The Diaspora and Yerevan

By Avedis Kevorkian, Philadelphia, PA  USA, 9 july 2012

It would appear that the Armenian Diaspora may be able, for the first time, to truly influence what is going on in Yerevan.

What started my thinking is the fact that there is a Petition being circulated calling on the Yerevan government to do something about a murder.  I have refused to sign the Petition.

By Avedis Kevorkian, Philadelphia, PA  USA, 9 july 2012

It would appear that the Armenian Diaspora may be able, for the first time, to truly influence what is going on in Yerevan.

What started my thinking is the fact that there is a Petition being circulated calling on the Yerevan government to do something about a murder.  I have refused to sign the Petition.

Permit me to take a step back and explain the situation.  Not too long ago, a prominent young doctor was severely beaten in a restaurant, and he died of his injuries in the hospital.  For some time, nothing seemed to have been done by the previously inept police, although “everyone” knew what had happened.

Hence, the Petition circulating in the Diaspora.

Then, as I was beginning to vent my spleen about another crime that was going unpunished, I learned that the six thugs involved have been arrested and that the influential MP who owned the restaurant has resigned.

What brought about this unexpected action?  The people, bless them, started to protest, and the protests grew and grew.  Even crooks and thieves and thugs cannot fail to see that perhaps––just perhaps––”we have gone too far, this time.” 

But, being the obstinate character that I am, I feel certain it was not the fear of futile Petitions circulating in the West.

What, then, is the best way that the Diaspora can bring about change in a corrupt Yerevan?   What will get the attention of those crooks and thieves and thugs is––are you ready?––BOYCOTT.  That is right.  All Armenians in the Diaspora should boycott Armenia.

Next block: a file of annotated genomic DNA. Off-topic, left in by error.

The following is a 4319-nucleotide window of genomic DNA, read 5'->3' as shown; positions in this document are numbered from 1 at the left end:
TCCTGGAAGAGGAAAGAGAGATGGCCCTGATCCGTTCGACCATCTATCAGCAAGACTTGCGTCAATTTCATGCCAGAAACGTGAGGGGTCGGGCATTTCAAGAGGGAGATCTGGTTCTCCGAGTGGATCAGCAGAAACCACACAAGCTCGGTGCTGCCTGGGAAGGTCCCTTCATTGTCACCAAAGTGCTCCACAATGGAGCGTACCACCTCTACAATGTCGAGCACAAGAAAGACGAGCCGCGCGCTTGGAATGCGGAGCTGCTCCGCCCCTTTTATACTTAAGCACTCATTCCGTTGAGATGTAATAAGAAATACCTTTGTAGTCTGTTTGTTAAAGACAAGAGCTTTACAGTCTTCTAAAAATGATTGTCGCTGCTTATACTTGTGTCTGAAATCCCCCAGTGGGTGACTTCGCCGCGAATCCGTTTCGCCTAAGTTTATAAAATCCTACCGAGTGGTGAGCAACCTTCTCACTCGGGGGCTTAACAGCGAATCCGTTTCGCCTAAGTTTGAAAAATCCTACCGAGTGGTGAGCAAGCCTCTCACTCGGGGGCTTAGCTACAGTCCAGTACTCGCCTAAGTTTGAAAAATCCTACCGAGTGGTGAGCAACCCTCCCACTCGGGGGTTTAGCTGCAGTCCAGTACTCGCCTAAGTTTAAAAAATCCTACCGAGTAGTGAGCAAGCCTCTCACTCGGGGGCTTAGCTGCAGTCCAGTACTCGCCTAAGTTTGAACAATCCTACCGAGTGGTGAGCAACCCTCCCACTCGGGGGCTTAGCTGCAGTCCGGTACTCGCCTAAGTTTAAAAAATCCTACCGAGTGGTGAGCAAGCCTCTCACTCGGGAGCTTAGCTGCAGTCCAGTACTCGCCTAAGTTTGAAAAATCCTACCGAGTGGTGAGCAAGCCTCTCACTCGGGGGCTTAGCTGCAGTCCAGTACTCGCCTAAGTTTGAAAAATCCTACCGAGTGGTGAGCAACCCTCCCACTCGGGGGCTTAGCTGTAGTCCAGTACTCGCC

That means no sending of money, even to destitute relatives and friends.  It means no tourism, It means no investments, no joint ventures, no partnerships.  It means no supporting of cultural institutions and artists.  It means the breaking of all ties.

It also means that the Armenians in the Diaspora should no longer pressure their host countries to invest in Armenia.  No more loans, no more loan guarantees.  No buying of Armenian products, no selling to Armenia.

It also means that the Armenians should tell the International Monetary Fund (IMF), the European Bank for Reconstruction and Development (EBRD), the World Bank no more loans to Armenia, no more loan guarantees, no more anything.

It means no more honoring and flattering and being photographed with Armenia’s ambassadors, and no more free dinners for them.

It means: “Armenia?  Never heard of it!”

Then, when the money stops coming in and there is no more money to steal to build bigger and better villas at home and abroad, when there is no more money to buy up the property of the poor people (steal from, really) for their own use, maybe––just maybe––the message will get through to the crooks and thieves and thugs that the Diaspora has finally decided that “enough is enough.”

What is that I hear you saying?  “It is your homeland you are hurting.”  Correction.  America is my homeland.  If I never set foot in Armenia again, I will not die disappointed.  Sorry if that offends, but I was asked why I didn’t sign the Petition that was sent to me––Please, no more, thank you.  And, for those of you who throw clichés around, the full statement by Stephen Decatur is: “In her intercourse with other nations, may my country be right, but my country right or wrong.”  Most people quote the last five (stupid) words only.

This isn’t about me, it is about the murdered doctor and the Yerevan mentality.  But, let me reinforce my comment: “I was an Armenian yesterday, when Armenia was a Soviet Republic; I am an Armenian today, when it is a free nation; I will be an Armenian tomorrow, when there no longer is an Armenia.  I don’t need a country with borders, with a postal system, with a currency, with a flag, with a national anthem for me to be an Armenian.”  Satisfied?

But, surely “a Boycott will hurt the people,” I hear you say. “the very people whose protests seem to have spurred a corrupt government into action.”  It may, indeed, hurt, but like the foul-tasting medicine that will cure the ailment, sometimes harsh measures are necessary.